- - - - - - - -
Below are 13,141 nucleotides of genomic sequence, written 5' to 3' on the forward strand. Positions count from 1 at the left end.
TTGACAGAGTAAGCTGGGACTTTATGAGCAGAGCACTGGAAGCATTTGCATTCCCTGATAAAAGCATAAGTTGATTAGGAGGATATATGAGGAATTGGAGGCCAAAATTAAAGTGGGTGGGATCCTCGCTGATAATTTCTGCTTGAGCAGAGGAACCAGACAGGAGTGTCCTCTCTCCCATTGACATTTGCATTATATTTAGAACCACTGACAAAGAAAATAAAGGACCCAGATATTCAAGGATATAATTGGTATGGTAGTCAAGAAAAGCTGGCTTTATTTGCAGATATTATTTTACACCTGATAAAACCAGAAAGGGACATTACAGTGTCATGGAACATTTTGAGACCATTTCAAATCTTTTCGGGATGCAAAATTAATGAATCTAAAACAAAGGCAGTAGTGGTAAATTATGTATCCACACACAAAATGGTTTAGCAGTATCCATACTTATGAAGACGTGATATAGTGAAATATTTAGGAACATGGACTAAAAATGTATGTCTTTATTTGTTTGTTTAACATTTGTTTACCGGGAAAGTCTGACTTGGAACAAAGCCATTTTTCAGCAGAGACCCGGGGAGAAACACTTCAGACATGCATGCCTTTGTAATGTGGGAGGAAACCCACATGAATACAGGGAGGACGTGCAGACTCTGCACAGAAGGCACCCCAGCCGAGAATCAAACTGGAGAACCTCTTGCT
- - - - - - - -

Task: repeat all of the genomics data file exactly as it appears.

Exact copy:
Below are 13,141 nucleotides of genomic sequence, written 5' to 3' on the forward strand. Positions count from 1 at the left end.
TTGACAGAGTAAGCTGGGACTTTATGAGCAGAGCACTGGAAGCATTTGCATTCCCTGATAAAAGCATAAGTTGATTAGGAGGATATATGAGGAATTGGAGGCCAAAATTAAAGTGGGTGGGATCCTCGCTGATAATTTCTGCTTGAGCAGAGGAACCAGACAGGAGTGTCCTCTCTCCCATTGACATTTGCATTATATTTAGAACCACTGACAAAGAAAATAAAGGACCCAGATATTCAAGGATATAATTGGTATGGTAGTCAAGAAAAGCTGGCTTTATTTGCAGATATTATTTTACACCTGATAAAACCAGAAAGGGACATTACAGTGTCATGGAACATTTTGAGACCATTTCAAATCTTTTCGGGATGCAAAATTAATGAATCTAAAACAAAGGCAGTAGTGGTAAATTATGTATCCACACACAAAATGGTTTAGCAGTATCCATACTTATGAAGACGTGATATAGTGAAATATTTAGGAACATGGACTAAAAATGTATGTCTTTATTTGTTTGTTTAACATTTGTTTACCGGGAAAGTCTGACTTGGAACAAAGCCATTTTTCAGCAGAGACCCGGGGAGAAACACTTCAGACATGCATGCCTTTGTAATGTGGGAGGAAACCCACATGAATACAGGGAGGACGTGCAGACTCTGCACAGAAGGCACCCCAGCCGAGAATCAAACTGGAGAACCTCTTGCT